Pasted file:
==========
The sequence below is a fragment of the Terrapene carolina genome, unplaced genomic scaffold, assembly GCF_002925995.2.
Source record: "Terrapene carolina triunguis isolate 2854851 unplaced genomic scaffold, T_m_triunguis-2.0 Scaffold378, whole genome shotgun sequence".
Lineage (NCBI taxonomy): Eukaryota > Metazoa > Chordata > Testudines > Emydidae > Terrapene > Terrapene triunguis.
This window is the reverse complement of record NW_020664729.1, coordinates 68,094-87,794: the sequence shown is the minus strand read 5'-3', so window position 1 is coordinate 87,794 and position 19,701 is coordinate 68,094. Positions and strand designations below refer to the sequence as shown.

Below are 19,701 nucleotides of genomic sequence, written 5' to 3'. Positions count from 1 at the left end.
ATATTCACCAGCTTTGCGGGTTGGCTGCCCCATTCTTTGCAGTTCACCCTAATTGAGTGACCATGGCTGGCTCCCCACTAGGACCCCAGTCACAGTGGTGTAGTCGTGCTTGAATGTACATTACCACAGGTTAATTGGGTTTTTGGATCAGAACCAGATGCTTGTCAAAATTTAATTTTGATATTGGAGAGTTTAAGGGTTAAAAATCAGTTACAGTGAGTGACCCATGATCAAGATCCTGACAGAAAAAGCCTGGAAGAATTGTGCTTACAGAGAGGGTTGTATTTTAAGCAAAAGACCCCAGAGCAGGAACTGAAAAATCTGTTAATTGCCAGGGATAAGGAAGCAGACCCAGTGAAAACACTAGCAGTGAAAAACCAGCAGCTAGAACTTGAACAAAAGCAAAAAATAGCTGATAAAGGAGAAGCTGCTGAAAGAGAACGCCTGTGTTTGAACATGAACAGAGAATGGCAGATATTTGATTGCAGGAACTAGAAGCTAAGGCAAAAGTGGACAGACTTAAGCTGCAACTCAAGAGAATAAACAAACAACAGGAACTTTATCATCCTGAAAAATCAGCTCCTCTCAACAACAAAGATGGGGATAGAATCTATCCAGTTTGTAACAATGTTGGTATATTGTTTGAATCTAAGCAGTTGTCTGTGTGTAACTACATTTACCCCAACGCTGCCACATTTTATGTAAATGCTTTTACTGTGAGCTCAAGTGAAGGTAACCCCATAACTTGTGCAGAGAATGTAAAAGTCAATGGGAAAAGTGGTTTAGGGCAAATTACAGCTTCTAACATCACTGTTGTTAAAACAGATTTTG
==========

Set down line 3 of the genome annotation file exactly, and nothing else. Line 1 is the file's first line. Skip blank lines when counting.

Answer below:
Lineage (NCBI taxonomy): Eukaryota > Metazoa > Chordata > Testudines > Emydidae > Terrapene > Terrapene triunguis.